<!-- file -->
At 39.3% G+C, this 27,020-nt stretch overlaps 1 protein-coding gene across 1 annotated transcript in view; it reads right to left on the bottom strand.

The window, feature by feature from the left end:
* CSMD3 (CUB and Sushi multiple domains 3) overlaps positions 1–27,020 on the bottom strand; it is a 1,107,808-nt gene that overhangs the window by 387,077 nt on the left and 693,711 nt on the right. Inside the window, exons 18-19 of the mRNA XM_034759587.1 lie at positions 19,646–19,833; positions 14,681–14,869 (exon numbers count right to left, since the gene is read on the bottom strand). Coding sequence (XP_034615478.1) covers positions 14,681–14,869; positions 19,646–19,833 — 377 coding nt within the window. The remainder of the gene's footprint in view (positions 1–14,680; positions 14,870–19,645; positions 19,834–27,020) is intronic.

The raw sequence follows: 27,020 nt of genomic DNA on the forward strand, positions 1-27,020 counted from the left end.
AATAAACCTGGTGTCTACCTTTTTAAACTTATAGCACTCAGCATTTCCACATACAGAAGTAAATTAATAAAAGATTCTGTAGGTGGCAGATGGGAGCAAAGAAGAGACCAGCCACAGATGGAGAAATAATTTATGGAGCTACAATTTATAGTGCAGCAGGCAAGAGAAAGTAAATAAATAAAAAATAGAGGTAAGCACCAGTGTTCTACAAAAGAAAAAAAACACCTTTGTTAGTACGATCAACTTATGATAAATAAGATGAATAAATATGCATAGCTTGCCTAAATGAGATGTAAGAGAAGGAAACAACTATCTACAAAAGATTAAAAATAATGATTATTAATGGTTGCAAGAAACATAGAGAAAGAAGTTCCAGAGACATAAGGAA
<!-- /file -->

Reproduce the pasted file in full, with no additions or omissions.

At 39.3% G+C, this 27,020-nt stretch overlaps 1 protein-coding gene across 1 annotated transcript in view; it reads right to left on the bottom strand.

The window, feature by feature from the left end:
* CSMD3 (CUB and Sushi multiple domains 3) overlaps positions 1–27,020 on the bottom strand; it is a 1,107,808-nt gene that overhangs the window by 387,077 nt on the left and 693,711 nt on the right. Inside the window, exons 18-19 of the mRNA XM_034759587.1 lie at positions 19,646–19,833; positions 14,681–14,869 (exon numbers count right to left, since the gene is read on the bottom strand). Coding sequence (XP_034615478.1) covers positions 14,681–14,869; positions 19,646–19,833 — 377 coding nt within the window. The remainder of the gene's footprint in view (positions 1–14,680; positions 14,870–19,645; positions 19,834–27,020) is intronic.

The raw sequence follows: 27,020 nt of genomic DNA on the forward strand, positions 1-27,020 counted from the left end.
AATAAACCTGGTGTCTACCTTTTTAAACTTATAGCACTCAGCATTTCCACATACAGAAGTAAATTAATAAAAGATTCTGTAGGTGGCAGATGGGAGCAAAGAAGAGACCAGCCACAGATGGAGAAATAATTTATGGAGCTACAATTTATAGTGCAGCAGGCAAGAGAAAGTAAATAAATAAAAAATAGAGGTAAGCACCAGTGTTCTACAAAAGAAAAAAAACACCTTTGTTAGTACGATCAACTTATGATAAATAAGATGAATAAATATGCATAGCTTGCCTAAATGAGATGTAAGAGAAGGAAACAACTATCTACAAAAGATTAAAAATAATGATTATTAATGGTTGCAAGAAACATAGAGAAAGAAGTTCCAGAGACATAAGGAA